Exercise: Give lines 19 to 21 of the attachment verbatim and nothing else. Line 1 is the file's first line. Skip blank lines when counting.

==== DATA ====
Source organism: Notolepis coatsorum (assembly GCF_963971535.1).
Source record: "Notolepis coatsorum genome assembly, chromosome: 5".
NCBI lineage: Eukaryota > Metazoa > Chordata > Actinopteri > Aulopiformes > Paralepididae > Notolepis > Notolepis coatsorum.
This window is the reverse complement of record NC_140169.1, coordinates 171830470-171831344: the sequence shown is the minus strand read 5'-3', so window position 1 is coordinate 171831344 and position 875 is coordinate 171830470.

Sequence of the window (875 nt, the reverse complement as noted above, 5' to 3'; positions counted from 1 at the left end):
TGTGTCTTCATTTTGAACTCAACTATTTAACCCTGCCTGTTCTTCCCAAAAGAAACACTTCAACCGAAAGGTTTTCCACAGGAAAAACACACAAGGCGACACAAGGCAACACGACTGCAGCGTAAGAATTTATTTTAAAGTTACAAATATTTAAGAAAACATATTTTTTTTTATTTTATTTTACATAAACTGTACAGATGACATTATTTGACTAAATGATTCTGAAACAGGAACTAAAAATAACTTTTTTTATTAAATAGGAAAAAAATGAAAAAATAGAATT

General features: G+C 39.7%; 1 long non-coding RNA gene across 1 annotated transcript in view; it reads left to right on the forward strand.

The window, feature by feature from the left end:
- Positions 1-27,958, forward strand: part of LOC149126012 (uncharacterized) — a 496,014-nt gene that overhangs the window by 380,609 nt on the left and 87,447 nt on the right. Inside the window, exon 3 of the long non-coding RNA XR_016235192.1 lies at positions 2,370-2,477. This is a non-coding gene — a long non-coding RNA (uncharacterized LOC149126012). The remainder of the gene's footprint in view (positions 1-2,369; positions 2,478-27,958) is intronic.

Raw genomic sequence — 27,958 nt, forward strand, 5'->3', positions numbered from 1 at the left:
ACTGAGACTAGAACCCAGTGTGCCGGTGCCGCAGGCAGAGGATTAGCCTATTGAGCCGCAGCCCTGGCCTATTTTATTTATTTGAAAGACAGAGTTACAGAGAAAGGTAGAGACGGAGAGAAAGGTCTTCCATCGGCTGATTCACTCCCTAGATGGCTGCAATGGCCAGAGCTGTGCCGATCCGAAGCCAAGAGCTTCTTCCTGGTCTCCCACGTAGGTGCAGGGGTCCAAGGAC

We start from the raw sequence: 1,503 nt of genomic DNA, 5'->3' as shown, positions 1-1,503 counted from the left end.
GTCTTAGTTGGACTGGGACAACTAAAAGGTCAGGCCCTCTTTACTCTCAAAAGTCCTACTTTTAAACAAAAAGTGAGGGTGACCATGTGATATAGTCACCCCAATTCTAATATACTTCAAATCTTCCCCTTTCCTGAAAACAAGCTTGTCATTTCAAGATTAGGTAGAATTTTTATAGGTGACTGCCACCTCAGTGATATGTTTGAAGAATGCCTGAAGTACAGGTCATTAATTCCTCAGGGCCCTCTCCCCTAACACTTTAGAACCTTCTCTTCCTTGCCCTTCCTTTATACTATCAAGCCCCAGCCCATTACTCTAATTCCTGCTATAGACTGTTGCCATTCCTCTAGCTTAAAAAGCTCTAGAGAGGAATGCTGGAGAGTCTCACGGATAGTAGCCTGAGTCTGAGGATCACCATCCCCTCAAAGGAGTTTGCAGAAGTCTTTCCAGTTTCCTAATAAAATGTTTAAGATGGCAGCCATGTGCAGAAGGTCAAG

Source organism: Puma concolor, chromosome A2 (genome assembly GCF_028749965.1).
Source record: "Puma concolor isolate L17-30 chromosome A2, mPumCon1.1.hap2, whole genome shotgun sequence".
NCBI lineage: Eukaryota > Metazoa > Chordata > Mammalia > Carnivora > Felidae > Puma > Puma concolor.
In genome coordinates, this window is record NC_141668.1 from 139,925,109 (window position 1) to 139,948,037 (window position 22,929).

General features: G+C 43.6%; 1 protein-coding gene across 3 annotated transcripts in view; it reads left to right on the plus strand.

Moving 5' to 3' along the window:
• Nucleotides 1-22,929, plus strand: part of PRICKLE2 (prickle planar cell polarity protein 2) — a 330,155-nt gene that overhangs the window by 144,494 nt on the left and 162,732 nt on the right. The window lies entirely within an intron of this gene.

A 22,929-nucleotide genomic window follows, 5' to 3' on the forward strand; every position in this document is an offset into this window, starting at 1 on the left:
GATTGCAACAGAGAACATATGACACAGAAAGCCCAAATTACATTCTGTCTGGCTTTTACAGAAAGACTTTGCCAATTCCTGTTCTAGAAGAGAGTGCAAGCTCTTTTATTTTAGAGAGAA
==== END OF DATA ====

Moving 5' to 3' along the window:
• Nucleotides 1-22,929, plus strand: part of PRICKLE2 (prickle planar cell polarity protein 2) — a 330,155-nt gene that overhangs the window by 144,494 nt on the left and 162,732 nt on the right. The window lies entirely within an intron of this gene.

A 22,929-nucleotide genomic window follows, 5' to 3' on the forward strand; every position in this document is an offset into this window, starting at 1 on the left: